Saturday, January 12
REVIEW: Gangster Squad
Directed by Ruben Fleischer
1 hour 53 minutes
From Warner Bros. and
I used to see mobster Mickey Cohen occasionally in Brentwood, which was the neighboring city to mine, West Los Angeles. I never saw him up close (probably a good thing) but one couldn't help but notice the pack of cars surrounding him. A friend of mine lived on a busy Brentwood street, one full of apartments, and Cohen would visit someone there. I think it was Liz Renay but it could have been Tempest Storm or Candy Barr. Some were strippers or wannabe actresses. All were overly made-up with big hair. Cohen was the scourge of L.A., mainly in the 1940s and 50s. He was a bigtime mobster who I always fantasized as being Al Capone. He was always, always in the news, as were the above-mentioned women.
The rumor was that he had the cops in his pocket and it did seem for a long time that nothing ever happened to him. He wasn't sneaky either. In broad daylight he would kill people and blow up their businesses.
Unknown to me at the time (or I have forgotten), controversial L.A. Police Chief Parker got together six cops, all outsiders and mavericks, to work on their own, using whatever methods they deemed necessary, to catch Cohen and put him away. And that is the gist of this film.
Gangster Squad comes to your local theater with some history. It was supposed to open sometime during the last quarter of 2012. There was a scene at the beginning of the film that dealt with a shooting in a movie theater. After the Aurora, CO, shooting, the release was held up and then it was noted that the offending scene would be cut from the film. Then the Newtown massacre happened and the decision was made to not release the film until January.
This is precisely the type of film that those who accuse Hollywood of glorifying violence have in mind. It really is incredibly violent. There is a scene where we are aware a man's head is going to be cracked open and we see his brains spill out for a milisecond when the scene changes to a hamburger on a grill. Oh but there's so much more.
In my maneuvering around the web, I have seen some serious boo-hooing and belly-aching about this movie. I went because this cast fires up my pistons but was expecting I wouldn't much like it. Nothing could be further from the truth. Frankly, I thoroughly enjoyed it. God knows it wasn't boring... not for a second. In more ways than one it reminded me of Kevin Costner's The Untouchables and nobody whined about what a bad movie that was. This has a glossy, pulp fiction look and feel to it... and so what?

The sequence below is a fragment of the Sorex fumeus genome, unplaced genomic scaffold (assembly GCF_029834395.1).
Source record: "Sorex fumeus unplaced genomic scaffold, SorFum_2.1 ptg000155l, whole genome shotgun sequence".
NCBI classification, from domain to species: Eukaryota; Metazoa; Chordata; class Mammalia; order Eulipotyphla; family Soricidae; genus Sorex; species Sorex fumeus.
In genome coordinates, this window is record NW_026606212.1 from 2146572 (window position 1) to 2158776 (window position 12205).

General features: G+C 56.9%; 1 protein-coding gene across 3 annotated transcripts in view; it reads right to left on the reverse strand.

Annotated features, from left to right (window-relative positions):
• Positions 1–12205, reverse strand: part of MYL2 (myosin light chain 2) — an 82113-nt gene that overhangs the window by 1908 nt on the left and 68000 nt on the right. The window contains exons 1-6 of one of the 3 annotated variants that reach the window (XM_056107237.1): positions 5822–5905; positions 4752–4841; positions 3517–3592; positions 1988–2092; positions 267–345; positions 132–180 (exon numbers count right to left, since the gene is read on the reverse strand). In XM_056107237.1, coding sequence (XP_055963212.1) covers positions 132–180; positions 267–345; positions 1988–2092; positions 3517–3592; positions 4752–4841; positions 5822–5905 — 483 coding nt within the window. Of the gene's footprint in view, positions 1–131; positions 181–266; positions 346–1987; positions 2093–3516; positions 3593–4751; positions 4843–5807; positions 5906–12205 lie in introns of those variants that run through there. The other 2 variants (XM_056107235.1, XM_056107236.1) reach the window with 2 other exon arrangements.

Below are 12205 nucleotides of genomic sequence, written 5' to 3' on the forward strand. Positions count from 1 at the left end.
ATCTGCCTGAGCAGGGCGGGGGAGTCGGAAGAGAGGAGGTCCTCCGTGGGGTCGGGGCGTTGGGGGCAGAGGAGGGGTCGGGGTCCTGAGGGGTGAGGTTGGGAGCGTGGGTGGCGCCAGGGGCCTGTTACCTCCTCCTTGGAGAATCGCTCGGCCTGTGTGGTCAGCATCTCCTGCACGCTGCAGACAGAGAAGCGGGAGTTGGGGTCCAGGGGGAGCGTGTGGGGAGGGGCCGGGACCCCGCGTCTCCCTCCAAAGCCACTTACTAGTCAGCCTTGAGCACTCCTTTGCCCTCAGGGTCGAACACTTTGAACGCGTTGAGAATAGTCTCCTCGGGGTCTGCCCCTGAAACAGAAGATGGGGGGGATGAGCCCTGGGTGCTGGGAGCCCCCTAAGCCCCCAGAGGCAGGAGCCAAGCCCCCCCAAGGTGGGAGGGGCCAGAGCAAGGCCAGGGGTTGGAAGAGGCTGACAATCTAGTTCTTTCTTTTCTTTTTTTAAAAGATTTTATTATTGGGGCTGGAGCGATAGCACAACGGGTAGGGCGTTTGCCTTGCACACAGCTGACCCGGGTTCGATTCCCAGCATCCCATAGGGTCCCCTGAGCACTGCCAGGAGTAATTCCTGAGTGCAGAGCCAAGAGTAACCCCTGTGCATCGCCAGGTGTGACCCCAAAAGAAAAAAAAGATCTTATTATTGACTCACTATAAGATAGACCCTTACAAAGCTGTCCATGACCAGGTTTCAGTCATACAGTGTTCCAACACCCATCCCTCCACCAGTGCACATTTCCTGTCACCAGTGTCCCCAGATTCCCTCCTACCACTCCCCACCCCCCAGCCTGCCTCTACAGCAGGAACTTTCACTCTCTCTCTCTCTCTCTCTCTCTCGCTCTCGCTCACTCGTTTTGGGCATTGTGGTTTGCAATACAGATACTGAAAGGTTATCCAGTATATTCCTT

It must have been old home week for some of the cast... Brolin and Penn worked together in Milk and Gosling and Emma Stone were in Crazy Stupid Love. The acting was exactly what it should have been.
Penn, of course, is Mickey Cohen, looking pugilistic and scary. The squad is Brolin, Gosling, Ribisi, Patrick, Peña and Mackie. Nolte is Chief Parker. Emma Stone is Cohen's girlfriend but she is really in love with Gosling which advances the plot as you can imagine. Mirelle Enos was wonderful as Brolin's skeptical wife.
Of course I loved the period feel. L.A. Confidential will not be dethroned as the greatest cop movie ever but the look of old L.A. was a thrill to me. Loved the period clothing and hair, too. Wonderful. Mickey Cohen be damned, Los Angeles really was a wonderful city, a great place to live in the 1950s.
So the hell with all you critics who bum-rapped this film. I think I can promise it will be a hit with the public, despite it being dumped in the movie dung-heap month that is January. It certainly is violent, but what a cast, what a story, what a look and feel.
Joan Crawford in the 1950s